Caroline Russell, one of the Green Party London Assembly Members, has challenged the police on their use of stop on search based solely on the smell of cannabis.
The Independent Office for Police Conduct (IOPC) recently said the police should not be doing this. The Metropolitan Police accepted this new guidance, but the Mayor of London was not able to say whether they had stopped these types of searches. "It’s worrying that the Mayor could not give a clear answer about whether this practice has stopped," Caroline Russell said. “More than half of the people stopped and searched in the last year were teenagers and young people, and it has a big impact on their lives and how they view the police,” she added. Caroline is also calling on the Mayor to respond to Hackney Account’s ‘Policing in Hackney: challenges from youth in 2020 report’, which is based on young people’s experiences.
Hackney Green Party member, Augusta Itua, discusses why we must challenge these powers.
Stop and search powers are nothing but a way to justify the criminalisation of Black children and young people as a rational response to the sensationalised threat that continues to grip Britain. Following the repeal of the so-called 'sus' law, new laws continue to secure police powers that continue to discriminate and criminalise Black children and young people. As the law shifted, projections of 'future delinquency' and ideas about how to prevent crime continued to develop. This is why we must continue to challenge the use of stop and search powers and understand the legacy and impact of these powers.
The 'sus' law refers to section four of the Vagrancy Act 1824, which allowed police to arrest and charge a person for looking or behaving suspiciously. The officers needed neither a victim nor a witness for a conviction. With the word of two police officers, a person charged under 'sus' could spend up to three months in prison for a first time offender. This old law was rehabilitated in the 1960s and 1970s and used to detrimental effect in Black communities.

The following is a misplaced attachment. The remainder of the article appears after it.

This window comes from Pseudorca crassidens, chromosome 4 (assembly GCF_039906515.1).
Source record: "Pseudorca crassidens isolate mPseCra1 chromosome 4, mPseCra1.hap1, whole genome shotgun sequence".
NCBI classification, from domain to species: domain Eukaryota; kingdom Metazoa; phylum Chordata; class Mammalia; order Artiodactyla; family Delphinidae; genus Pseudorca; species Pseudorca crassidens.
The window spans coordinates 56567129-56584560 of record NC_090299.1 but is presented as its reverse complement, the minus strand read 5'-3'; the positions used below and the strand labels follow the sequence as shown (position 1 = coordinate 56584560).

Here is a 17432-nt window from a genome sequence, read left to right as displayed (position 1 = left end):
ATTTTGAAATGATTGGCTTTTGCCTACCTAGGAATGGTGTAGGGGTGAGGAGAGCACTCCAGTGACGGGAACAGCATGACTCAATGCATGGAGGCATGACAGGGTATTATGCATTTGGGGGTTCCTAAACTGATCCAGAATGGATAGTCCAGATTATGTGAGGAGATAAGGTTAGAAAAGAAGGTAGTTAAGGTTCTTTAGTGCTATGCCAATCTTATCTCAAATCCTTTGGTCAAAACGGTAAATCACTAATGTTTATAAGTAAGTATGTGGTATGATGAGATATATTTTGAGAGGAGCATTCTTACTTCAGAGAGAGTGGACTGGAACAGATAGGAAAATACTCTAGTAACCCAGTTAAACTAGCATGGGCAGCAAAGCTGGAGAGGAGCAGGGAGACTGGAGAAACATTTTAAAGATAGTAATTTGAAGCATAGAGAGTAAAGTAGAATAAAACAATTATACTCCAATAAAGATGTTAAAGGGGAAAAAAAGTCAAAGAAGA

In April 1981, the police in Brixton launched an operation called Swap 81. The name itself was an insult, and a reference to Prime Minister Margaret Thatcher's televised assertion that the UK 'might be rather swamped by people with a different culture.' Over six days, plain-clothes police swamped Brixton and searched 943 people with 'sus' as justification, which is believed to have contributed to the 1981 Brixton uprising. 'Sus' had enabled police and magistrates courts to criminalise and incarcerate huge numbers of Back young men.
In August 1981, following sustained community and political campaigning, the 'sus' law was repealed and the charge of being a 'suspected person' was scrapped. However, the Police and Criminal Evidence Act 1984 followed almost immediately. This law restored the police's stop and search powers, but suspicion had been upgraded to 'reasonable grounds'. Even if many consider this to be a legitimate power, it is clear from the available data that its use remains discriminatory and targeted towards the Black community.
Namely, there were 563,837 stop and searches in England and Wales between April 2019 and March 2020, a rate of 11 per 1,000 people. Of these, there were 6 stop and searches for every 1,000 White people, compared with 54 for every 1,000 Black people. The 3 Black ethnic groups had the highest rates of stop and search out of all 18 individual ethnic groups. The Black Other group had the highest rate overall with 157 stop and searches per 1,000 people.
Extracts from War Inna Babylon: The Community's Struggle for Truths and Rights at the Institute of Contemporary Arts, 7 July – 26 September 2021.